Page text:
The cinema version of Power Rangers 2017 is no doubt to be a bad movie: flat dialogue, shaky effect and random plot. The movie brings a feeling of it being a combination between a corporate-sponsored ad and music videos that won’t stop intercutting between a couple’s sensuous tickle-fight.
The script is written as if you already know the Power Rangers team’s story. It sprints straight through the basic narrative of five teenagers chosen defend the Zeo Crystal from getting into the hands of space witch Rita Repulsa (Elizabeth Banks). Moreover, we don’t have much a chance to see the iconic suit of the Power Rangers movie. They only get to wear their iconic suits for about 15 minutes. More into that, whoever mixing music for the movie seems to have bills to pay and zero left to give.
In the other hands, none of that may matters since this is a movie about teenagers. One thing that makes Power Rangers surprisingly loveable is that the movie might actually get what teenagers are about. It’s successful in portraying the generation that has seen it all, received nothing but disdain, yet always finds a way to get their kicks. This is a movie that’s dripping with that same mix of world-weary irony and bare emotion that’s come to characterize the modern adolescent experience.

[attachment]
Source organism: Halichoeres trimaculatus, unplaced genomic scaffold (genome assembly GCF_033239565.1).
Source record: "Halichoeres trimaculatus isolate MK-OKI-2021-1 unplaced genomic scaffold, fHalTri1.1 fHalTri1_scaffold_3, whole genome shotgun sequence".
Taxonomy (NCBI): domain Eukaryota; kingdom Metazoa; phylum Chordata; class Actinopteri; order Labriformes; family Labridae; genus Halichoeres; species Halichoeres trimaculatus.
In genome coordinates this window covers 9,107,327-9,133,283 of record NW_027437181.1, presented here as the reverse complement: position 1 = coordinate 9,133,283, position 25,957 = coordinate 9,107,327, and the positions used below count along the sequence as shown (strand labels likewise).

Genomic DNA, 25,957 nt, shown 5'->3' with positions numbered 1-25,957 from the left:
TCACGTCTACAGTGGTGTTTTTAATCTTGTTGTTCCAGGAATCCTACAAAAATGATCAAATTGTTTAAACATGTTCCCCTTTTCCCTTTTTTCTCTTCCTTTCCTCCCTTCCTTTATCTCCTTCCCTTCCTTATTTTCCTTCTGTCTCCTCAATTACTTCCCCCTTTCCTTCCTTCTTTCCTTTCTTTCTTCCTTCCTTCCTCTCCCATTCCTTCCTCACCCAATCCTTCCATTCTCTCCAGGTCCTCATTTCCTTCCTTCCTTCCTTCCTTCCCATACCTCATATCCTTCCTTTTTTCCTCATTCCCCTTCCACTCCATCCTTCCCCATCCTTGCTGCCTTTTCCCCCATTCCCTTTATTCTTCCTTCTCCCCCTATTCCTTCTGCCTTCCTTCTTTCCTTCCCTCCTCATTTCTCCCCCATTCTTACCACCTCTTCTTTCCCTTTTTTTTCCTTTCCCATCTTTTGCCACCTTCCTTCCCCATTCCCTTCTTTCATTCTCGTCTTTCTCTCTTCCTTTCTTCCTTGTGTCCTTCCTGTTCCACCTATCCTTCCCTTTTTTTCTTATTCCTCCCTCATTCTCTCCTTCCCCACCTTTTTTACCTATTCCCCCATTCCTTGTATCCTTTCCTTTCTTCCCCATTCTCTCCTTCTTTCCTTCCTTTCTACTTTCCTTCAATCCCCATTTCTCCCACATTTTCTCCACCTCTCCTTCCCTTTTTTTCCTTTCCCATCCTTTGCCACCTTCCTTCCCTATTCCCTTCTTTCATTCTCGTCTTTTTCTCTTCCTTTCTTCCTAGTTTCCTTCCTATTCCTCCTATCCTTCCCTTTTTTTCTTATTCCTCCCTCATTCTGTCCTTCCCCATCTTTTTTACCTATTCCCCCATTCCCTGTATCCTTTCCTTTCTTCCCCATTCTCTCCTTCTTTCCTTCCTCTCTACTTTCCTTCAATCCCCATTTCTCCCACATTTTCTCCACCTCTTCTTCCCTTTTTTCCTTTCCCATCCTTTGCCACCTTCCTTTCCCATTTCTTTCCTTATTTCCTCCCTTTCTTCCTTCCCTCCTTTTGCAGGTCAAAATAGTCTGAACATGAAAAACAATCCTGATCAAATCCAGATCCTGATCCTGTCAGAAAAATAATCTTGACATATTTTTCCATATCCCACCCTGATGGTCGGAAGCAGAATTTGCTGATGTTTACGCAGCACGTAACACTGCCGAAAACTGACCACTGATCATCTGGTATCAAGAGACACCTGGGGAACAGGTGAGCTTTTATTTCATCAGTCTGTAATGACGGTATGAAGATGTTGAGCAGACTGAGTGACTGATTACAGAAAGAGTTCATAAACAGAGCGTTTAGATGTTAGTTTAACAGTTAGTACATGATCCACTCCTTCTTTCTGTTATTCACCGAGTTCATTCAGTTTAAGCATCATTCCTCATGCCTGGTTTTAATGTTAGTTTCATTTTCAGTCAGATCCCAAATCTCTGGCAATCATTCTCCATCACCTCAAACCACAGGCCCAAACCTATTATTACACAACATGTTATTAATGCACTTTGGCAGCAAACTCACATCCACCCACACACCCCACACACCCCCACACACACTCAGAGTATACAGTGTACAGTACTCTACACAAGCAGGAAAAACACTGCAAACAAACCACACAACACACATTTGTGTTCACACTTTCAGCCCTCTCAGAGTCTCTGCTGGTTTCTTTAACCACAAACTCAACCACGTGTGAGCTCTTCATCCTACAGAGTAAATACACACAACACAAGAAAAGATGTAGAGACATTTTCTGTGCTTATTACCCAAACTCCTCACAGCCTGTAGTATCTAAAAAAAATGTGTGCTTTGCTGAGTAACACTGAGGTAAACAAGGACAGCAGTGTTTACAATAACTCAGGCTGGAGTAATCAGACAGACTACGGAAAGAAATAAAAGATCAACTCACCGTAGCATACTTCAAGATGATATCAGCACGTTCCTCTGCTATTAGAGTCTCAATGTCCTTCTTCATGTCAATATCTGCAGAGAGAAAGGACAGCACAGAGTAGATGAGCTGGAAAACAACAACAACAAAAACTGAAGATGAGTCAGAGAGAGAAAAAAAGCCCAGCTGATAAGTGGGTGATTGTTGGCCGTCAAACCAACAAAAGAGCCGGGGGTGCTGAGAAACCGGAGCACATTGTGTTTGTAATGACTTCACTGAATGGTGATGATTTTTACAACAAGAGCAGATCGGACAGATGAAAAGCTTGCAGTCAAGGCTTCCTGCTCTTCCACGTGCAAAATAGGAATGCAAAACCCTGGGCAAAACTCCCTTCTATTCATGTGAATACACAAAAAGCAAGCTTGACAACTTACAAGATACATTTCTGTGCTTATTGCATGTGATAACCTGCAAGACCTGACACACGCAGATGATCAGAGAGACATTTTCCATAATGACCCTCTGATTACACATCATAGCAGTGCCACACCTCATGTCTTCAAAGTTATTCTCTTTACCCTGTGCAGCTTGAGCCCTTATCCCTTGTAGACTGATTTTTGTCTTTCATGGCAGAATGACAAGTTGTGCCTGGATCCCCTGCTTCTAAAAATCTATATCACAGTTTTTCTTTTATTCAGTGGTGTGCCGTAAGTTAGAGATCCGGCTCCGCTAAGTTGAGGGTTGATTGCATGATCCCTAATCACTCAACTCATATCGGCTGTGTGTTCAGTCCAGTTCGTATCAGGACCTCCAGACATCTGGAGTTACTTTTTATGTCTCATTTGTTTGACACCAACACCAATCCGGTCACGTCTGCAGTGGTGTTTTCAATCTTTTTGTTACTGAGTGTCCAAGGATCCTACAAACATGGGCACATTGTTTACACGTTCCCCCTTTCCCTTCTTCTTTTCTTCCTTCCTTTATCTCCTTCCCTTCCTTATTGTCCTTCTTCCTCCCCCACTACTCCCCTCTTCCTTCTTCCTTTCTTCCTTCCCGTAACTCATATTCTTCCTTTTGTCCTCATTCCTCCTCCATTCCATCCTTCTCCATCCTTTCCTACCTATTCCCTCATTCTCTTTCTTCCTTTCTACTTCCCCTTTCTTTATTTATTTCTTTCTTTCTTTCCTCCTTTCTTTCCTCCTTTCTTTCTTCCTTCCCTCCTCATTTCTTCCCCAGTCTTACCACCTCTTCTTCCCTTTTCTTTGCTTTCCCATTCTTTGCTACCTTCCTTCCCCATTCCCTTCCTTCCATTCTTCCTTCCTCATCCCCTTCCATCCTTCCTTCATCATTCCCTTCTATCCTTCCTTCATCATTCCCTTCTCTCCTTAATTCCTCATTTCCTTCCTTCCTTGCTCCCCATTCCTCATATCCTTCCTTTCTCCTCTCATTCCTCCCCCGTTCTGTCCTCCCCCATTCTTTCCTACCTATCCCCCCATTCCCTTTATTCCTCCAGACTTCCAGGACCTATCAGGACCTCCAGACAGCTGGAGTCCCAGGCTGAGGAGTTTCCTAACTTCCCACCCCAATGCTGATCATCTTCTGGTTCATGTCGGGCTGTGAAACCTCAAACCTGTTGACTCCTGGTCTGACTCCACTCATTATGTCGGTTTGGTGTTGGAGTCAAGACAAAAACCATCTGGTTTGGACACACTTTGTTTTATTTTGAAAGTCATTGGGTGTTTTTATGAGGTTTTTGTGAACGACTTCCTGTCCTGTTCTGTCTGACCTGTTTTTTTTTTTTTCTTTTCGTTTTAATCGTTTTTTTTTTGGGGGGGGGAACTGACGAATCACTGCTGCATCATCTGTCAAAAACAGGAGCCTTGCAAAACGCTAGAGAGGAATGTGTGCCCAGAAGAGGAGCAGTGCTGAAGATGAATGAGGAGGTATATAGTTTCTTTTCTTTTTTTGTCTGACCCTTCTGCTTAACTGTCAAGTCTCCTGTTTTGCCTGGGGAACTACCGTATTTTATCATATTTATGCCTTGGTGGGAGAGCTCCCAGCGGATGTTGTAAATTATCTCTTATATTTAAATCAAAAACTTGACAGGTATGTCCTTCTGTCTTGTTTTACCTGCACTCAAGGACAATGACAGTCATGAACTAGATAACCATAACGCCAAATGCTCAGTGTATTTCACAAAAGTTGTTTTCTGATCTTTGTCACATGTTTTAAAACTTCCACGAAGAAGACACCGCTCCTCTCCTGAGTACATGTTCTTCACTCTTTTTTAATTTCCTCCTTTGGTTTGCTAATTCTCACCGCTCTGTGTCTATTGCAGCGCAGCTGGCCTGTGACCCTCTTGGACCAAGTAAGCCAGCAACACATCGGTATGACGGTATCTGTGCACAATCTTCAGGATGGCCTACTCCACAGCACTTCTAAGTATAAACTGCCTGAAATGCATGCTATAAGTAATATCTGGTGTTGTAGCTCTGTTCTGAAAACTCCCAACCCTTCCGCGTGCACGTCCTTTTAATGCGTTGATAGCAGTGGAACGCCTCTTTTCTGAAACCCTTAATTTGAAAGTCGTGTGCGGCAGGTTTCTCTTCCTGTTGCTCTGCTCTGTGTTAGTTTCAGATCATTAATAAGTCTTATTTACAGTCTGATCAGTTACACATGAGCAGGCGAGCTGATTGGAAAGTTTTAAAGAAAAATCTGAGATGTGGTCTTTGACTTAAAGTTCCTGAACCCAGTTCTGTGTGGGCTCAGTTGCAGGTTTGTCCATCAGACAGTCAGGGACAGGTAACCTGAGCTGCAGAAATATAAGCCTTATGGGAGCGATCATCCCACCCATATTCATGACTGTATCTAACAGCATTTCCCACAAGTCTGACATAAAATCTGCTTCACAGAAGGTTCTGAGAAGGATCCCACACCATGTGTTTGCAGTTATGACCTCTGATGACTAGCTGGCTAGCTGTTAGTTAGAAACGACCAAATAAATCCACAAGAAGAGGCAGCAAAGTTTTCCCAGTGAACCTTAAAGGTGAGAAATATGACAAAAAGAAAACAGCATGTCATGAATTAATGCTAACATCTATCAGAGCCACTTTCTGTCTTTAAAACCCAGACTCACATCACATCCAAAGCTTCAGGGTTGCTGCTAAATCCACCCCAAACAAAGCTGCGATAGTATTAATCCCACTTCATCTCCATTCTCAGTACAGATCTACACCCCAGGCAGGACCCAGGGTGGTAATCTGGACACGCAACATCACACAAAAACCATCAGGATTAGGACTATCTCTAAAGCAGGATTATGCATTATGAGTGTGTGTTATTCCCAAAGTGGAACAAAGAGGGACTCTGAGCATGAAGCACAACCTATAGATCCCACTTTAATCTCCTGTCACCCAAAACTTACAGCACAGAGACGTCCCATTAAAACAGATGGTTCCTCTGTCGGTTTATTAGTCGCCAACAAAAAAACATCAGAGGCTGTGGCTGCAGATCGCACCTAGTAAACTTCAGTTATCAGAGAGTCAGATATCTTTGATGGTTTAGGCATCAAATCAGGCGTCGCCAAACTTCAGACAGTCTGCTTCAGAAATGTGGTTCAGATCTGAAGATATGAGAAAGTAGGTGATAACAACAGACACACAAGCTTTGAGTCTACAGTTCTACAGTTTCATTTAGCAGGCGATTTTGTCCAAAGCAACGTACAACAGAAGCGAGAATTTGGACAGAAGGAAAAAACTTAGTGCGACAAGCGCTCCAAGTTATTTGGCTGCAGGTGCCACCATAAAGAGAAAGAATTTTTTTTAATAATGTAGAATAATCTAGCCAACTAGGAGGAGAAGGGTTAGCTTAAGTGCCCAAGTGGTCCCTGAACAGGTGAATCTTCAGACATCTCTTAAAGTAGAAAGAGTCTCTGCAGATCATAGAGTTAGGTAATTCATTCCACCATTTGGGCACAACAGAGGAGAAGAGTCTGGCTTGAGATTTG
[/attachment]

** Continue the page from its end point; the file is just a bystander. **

The dialogue may be basic, but the half-smirk it’s delivered with makes you unsure who exactly in the cast is or isn’t messing with you. Their first reaction to entering a giant spaceship in which Zordon comes as a giant head leering out of the walls is to comment “Is this a joke?” since in in 2017, you can never sure whether what you’re experiencing is real or just some kind of elaborate YouTube prank.
Power Rangers 2017’s savior is its own knowingness, its own touch of self-reflective cynicism. The makings of cult adoration lie in that little touch of sincerity. In fact, the movie’s use of said have perfectly exemplifies that it is both the most blatant and also strangely effective product placement Hollywood has ever seen in a fairly long time. All happens because it commits to the practice with the kind of side eye to its own shamelessness that sees Banks plainly call the establishment “the source of life”. And, thus, a meme was born.
A lot of the pre-release press for the film has focused on the diversity of the team in terms of race, sexuality, and in representing those on the autism spectrum. There are plenty of discussions to be hand on how effective each of these representations plays out. The new kind of millennial are the most desired of traits, where the team finds itself led by a, for lack of a better word, ‘woke jock’ who stands up for his classmates and tries to initiate campfire sharing lessons.
Finally, as cheesy or patronizing as that may inevitably come off to some, there’s also something wonderful about it. In an era where people do nothing but denigrate teenagers as the death of all goodness or selfie-loving snowflake, it’s nice to see a mainstream Power Rangers 2017 movie actually believe in the capabilities of its intended audience.